Vladimir Putin: Dear friends,
They say that time heals. And it does. But now, standing in one of the most horrific concentration camps, 60 years after its liberation, you feel horror and anger, and shudder at everything that took place here. It is impossible, inconceivable to think that people are capable of such barbarity, that they could be subject to what is truly total insanity. And it is impossible to resign oneself to what really happened here.
But before our eyes, there are rails on which entire trains of victims arrived, and gas chambers with carefully designed crematoriums. All these terrible objects that we can see give us no reason to doubt that a finely-tuned factory of death worked constantly here. And we will never stop asking: how could this happen?
Auschwitz does not just appeal to our memory, it appeals to our reason. Here, on this earth, soaked in blood and the ashes of victims of Nazism, we can truly see the future that fascism was preparing for Europe, a continent that developed on humanitarian values and democratic traditions, and passed through the inquisition to the reformation and enlightenment. And here, on this tortured earth, we must say clearly and simply: any attempts to rewrite history, to put victims and executioners, liberators and occupiers on the same level, are immoral and incompatible with the thinking of people who consider themselves Europeans.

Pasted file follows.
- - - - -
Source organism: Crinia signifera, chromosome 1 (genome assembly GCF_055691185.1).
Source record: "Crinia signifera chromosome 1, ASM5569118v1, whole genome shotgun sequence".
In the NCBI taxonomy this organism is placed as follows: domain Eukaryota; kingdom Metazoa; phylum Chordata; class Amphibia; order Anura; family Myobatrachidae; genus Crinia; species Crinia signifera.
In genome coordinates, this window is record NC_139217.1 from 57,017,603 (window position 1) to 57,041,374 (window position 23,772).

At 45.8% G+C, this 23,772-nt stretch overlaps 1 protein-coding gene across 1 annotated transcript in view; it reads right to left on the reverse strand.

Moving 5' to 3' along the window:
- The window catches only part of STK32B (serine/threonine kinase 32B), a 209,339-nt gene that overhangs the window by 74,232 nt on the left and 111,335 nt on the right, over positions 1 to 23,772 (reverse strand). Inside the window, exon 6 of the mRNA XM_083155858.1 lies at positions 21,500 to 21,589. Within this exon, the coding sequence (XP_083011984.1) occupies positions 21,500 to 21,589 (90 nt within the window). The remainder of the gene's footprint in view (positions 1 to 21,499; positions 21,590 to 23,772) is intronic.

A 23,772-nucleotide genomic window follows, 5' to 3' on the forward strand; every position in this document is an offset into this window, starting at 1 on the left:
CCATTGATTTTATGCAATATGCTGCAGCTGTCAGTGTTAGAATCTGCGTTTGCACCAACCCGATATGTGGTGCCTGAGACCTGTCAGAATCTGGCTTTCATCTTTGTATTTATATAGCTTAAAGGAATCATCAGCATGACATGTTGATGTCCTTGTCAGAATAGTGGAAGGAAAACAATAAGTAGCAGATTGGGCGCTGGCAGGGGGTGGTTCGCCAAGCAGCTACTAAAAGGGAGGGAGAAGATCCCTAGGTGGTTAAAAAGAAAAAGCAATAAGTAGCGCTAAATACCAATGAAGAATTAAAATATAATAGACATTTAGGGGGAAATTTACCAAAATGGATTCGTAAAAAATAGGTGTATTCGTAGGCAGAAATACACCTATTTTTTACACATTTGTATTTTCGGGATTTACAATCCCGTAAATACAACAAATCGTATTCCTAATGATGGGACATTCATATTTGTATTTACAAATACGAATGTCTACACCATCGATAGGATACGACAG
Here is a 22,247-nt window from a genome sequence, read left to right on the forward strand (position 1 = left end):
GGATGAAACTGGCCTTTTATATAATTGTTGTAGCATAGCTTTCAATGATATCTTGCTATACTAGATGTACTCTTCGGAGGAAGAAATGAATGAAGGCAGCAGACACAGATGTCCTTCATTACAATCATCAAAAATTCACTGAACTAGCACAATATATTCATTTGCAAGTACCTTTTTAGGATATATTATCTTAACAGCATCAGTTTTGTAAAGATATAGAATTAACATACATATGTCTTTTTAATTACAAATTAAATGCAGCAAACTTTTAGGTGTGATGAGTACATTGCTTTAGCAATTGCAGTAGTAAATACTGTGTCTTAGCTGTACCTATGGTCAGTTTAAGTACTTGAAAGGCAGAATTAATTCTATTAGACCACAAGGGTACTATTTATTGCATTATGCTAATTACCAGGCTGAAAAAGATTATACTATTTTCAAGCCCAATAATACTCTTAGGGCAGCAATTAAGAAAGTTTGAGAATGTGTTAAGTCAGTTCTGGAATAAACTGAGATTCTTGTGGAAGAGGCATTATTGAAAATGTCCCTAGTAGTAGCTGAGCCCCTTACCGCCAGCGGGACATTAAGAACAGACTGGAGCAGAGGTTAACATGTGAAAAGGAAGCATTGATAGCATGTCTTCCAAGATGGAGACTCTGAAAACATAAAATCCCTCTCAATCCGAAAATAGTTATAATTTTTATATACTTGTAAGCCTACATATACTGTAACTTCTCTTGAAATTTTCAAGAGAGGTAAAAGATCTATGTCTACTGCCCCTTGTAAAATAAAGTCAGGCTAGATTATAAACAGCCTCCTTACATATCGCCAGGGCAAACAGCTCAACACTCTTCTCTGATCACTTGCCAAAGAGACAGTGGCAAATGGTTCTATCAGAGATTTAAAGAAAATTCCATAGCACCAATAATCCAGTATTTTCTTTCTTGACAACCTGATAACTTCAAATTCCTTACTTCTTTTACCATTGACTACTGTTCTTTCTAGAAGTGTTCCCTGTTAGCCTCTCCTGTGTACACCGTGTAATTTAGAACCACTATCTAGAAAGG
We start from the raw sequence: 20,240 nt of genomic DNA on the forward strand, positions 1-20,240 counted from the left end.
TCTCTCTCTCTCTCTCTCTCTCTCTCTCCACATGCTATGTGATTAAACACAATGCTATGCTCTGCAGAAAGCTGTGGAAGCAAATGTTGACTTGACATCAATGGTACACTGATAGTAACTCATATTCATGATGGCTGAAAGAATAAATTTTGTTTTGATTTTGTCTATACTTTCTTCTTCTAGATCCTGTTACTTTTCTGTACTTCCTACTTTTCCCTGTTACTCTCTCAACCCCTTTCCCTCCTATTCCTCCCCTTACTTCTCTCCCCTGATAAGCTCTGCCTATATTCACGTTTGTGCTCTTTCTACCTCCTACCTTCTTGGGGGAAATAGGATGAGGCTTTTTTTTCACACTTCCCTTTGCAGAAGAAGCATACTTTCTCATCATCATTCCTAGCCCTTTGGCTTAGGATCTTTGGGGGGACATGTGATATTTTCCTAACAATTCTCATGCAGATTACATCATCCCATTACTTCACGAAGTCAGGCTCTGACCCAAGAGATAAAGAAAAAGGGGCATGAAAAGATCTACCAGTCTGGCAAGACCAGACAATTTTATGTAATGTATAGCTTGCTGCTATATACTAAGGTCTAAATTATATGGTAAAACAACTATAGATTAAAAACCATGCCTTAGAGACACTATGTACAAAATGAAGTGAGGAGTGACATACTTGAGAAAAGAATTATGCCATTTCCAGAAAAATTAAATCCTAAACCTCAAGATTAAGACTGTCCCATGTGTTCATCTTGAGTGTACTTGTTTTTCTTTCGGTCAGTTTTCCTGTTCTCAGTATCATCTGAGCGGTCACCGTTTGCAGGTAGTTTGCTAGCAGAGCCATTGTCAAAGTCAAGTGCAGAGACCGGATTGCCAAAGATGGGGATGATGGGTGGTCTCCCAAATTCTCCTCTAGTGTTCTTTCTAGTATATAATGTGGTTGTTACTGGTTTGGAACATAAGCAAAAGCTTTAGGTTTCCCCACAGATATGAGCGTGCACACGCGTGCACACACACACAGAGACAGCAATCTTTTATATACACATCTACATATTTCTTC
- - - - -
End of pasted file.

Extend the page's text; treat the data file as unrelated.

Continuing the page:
Today we pay tribute to the memory of everyone who was brutally murdered in cold blood by the fascists here in Auschwitz. We bow our heads before the tens of millions of citizens of various countries of the world, citizens who passed through the hell of concentration camps, were shot and tortured, or died from starvation and disease. We bow our heads before the victims of the Holocaust, before all the victims of the inhuman war that was unleashed by Nazism.
We mourn them and remember the immortal victory of the army of the anti-Hitler coalition, which broke the back of fascism. We remember all our allies. We pay tribute to the courage of Soviet soldiers, 600,000 of whom gave their lives for the liberation of Poland. And we will never forget that the Soviet Union paid the most terrible, impossibly high price for this victory – 27 million lives!
But today we must not just remember the past, but recognise all the threats of the modern world, one of which is terrorism. It is no less insidious or dangerous than nazism, and just as ruthless. Thousands of innocent people have already become its victims. Just as there could not be good or bad Nazis, so there cannot be good or bad terrorists. Double standards are not only unacceptable here – they are deadly dangerous for civilisation.
Today’s ceremony is essentially the opening of the 60th anniversary of the end of the Second World War. The culmination of this will be the May celebrations in Moscow, where many of those present here will gather.
Let us do everything we can so that we, moderm people, politicians and state leaders, are not ashamed for our words and for our deeds, so that we can be honest and sincere before everyone who helped to bring this victory closer at the price of their suffering, blood, tears and lives, before everyone who has remained here forever, in Auschwitz. And we are responsible for making sure that what happened here never repeats – never, nowhere and with no one.